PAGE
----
HIPAA Compliance FAQs

The Health Insurance Portability and Accountability Act (HIPAA) of 1996 was passed to protect an employee’s health insurance coverage when they lose or change jobs. It also has provisions to ensure the privacy and confidentiality of Protected Health Information (PHI). Discover some common HIPAA violations examples and scenarios.

Covered Entities or service providers, including telemedicine providers, must comply with the risk analysis requirement mandated by the HIPAA Security Rule, MACRA, Meaningful Use and other regulations. Therefore, if you are a HIPAA Covered Entity or a Business Associate with access to Protected Health Information, you need to know what you need to do to be HIPAA compliant

Covered entities under HIPAA include health plans, healthcare providers, and healthcare clearinghouses. Health plans include health insurance companies, health maintenance organizations, government programs that pay for healthcare (Medicare for example), and military and veterans’ health programs.
  • Release of the Wrong Patient’s Information.
  • Release of Unauthorized Health Information.
  • Missing Patient Signature on HIPAA Forms.
  • Improper Disposal of Patient Records.
  • Failure to Promptly Release Information to Patients.

The penalties were originally implemented in the HITECH Act 2009 and increase each year to account for inflation. The latest is provided by HHS health information privacy, here is the download referencing penalties for breaching HIPAA.

The HIPAA Security Rule was enacted in 2004 to establish national standards for the protection of Protected Health Information when it is created, received, used, or maintained electronically by a Covered Entity. The Rule was introduced due to more Covered Entities adopting technology and replacing paper processes.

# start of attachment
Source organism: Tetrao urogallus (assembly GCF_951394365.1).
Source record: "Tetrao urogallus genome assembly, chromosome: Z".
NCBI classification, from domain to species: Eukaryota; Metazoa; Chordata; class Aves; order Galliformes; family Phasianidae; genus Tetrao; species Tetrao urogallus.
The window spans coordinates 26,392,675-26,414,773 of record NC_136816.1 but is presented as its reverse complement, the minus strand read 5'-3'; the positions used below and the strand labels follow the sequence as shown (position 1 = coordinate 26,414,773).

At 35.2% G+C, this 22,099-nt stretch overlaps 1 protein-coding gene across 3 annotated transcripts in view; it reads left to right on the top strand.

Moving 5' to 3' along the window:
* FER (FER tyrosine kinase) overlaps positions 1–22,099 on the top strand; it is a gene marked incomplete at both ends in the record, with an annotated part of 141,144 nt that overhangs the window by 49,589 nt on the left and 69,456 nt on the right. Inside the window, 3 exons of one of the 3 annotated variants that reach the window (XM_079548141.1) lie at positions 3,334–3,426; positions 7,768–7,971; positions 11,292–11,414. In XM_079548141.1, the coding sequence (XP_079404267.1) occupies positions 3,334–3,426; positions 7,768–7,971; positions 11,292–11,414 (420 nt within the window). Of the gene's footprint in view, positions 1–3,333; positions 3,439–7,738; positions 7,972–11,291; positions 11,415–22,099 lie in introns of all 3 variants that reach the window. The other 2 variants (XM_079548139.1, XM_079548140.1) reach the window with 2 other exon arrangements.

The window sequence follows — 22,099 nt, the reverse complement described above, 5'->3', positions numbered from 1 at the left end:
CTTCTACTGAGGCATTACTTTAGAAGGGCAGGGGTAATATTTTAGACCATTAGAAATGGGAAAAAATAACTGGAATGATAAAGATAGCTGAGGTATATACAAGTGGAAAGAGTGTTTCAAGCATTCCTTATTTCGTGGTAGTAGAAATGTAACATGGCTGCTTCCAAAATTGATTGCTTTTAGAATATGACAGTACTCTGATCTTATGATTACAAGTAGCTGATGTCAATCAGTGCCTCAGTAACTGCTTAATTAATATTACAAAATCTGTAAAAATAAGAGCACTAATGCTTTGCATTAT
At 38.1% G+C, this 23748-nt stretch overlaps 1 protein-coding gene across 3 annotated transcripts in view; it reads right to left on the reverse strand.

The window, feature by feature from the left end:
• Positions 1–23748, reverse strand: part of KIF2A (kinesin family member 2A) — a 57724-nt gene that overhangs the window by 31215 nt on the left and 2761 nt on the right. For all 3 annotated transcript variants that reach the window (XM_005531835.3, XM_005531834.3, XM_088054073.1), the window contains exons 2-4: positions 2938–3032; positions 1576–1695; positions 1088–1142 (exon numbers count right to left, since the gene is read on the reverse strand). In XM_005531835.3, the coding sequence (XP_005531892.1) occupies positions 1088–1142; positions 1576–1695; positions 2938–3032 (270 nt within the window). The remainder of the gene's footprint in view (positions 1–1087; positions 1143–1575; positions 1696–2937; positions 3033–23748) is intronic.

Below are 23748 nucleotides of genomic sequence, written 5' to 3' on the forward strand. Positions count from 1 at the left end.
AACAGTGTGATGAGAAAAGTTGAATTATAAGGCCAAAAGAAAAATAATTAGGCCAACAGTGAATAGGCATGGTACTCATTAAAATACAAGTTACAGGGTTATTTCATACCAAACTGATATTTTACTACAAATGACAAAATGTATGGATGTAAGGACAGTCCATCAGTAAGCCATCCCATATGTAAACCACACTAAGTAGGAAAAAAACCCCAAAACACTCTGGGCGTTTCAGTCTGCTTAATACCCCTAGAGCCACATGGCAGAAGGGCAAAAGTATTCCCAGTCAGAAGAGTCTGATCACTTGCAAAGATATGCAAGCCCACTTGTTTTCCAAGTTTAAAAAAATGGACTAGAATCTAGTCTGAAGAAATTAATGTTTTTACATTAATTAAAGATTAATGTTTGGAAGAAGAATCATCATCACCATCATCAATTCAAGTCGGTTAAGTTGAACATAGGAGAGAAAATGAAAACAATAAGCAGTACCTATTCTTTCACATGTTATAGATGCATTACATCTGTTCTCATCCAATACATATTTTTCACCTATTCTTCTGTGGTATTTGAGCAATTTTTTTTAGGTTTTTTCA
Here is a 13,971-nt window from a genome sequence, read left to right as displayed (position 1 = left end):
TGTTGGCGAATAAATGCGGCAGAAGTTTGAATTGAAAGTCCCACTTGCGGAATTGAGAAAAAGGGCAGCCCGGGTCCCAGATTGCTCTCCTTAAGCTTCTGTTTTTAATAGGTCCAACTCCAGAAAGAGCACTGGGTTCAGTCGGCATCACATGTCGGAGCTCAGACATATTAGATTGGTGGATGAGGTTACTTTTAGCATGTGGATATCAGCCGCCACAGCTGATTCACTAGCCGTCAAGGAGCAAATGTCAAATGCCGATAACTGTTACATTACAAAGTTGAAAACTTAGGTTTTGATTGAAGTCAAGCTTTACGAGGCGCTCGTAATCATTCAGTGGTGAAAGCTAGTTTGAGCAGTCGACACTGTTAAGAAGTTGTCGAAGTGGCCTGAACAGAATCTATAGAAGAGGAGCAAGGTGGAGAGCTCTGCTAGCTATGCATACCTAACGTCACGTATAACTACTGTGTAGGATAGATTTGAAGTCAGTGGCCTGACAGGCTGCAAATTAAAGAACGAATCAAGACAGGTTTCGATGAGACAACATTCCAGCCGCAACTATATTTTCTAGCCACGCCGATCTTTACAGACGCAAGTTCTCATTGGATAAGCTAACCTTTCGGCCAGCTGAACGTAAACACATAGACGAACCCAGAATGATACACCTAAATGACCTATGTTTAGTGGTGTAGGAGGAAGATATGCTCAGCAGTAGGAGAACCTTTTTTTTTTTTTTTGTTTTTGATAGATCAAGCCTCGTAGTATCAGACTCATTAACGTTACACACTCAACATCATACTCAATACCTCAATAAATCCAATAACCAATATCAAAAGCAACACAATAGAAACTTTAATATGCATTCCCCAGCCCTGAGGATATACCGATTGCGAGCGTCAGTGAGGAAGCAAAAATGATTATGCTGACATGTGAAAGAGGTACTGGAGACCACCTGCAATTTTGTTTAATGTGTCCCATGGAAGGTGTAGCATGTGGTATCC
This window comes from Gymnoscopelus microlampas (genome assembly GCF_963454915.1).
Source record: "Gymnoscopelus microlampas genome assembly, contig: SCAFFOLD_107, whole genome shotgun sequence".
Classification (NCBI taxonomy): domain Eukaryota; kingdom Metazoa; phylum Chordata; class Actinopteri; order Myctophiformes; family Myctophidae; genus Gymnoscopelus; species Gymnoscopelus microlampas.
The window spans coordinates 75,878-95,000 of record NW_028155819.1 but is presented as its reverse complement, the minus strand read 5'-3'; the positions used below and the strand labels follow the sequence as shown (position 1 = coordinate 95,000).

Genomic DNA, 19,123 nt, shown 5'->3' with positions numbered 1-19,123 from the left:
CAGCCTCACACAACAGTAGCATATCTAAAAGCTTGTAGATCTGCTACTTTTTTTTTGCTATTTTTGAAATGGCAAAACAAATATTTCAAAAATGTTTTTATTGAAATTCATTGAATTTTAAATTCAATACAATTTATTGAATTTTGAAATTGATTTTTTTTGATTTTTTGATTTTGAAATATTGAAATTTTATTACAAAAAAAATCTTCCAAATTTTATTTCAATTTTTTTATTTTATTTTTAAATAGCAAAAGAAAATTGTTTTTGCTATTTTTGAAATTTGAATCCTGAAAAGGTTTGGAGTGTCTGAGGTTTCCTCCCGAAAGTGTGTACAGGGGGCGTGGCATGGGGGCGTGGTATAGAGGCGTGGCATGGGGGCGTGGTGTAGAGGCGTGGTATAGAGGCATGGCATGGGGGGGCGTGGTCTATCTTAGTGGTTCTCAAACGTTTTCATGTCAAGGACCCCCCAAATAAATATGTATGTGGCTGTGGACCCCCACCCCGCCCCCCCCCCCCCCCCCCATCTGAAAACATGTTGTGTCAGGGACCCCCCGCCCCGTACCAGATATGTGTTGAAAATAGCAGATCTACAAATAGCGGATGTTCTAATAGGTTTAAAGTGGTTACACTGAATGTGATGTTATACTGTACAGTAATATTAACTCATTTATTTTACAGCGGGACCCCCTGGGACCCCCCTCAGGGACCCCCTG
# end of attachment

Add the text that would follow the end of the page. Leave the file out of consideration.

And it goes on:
The HIPAA Privacy Rule – or “Standards for Privacy of Individually Identifiable Health Information” – was introduced to standardize a patchwork of state laws relating to how healthcare providers and insurers can use, share, and disclose Protected Health Information. It is important to note that where state laws provide stronger privacy protection, these laws continue to apply.

The HIPAA Breach Notification Rule requires Covered Entities and Business Associations to notify the Secretary of Health and Human Services of any impermissible use or disclosure of unsecured Protected Health Information. Different procedures apply depending on the nature of the breach and the number of records disclose without permission.

The HIPAA Omnibus Rule was enacted in 2013 to update elements of the Privacy, Security, Enforcement, and Breach Notification Rules, and activate elements of the HITECH Act. Significantly for Covered Entities and Business Associates, it gave the Department of Health and Human Services the resources to investigate breaches and impose fines for non-compliance.
The HIPAA Enforcement Rule explains the procedures under which the Department of Health and Human Services will conduct investigations, manage hearings, and impose penalties for HIPAA violations. It is important to note other agencies (for example Centers for Medicare and Medicaid) can take HIPAA enforcement actions, and these may have their own procedures.
The HIPAA retention requirements relate to how long Covered Entities must retain HIPAA-related procedures, policies, and other documentation. In states that do not require longer retention periods, the minimum length of time for HIPAA-related documentation to be retained is six years.

The HIPAA Privacy Rule was enacted many years before most social media platforms existed and therefore there are no specific rules for social media. Note, the disclosure of personal identifiable information without a patient´s consent is a violation of HIPAA and sharing PHI on social media would come into this category.

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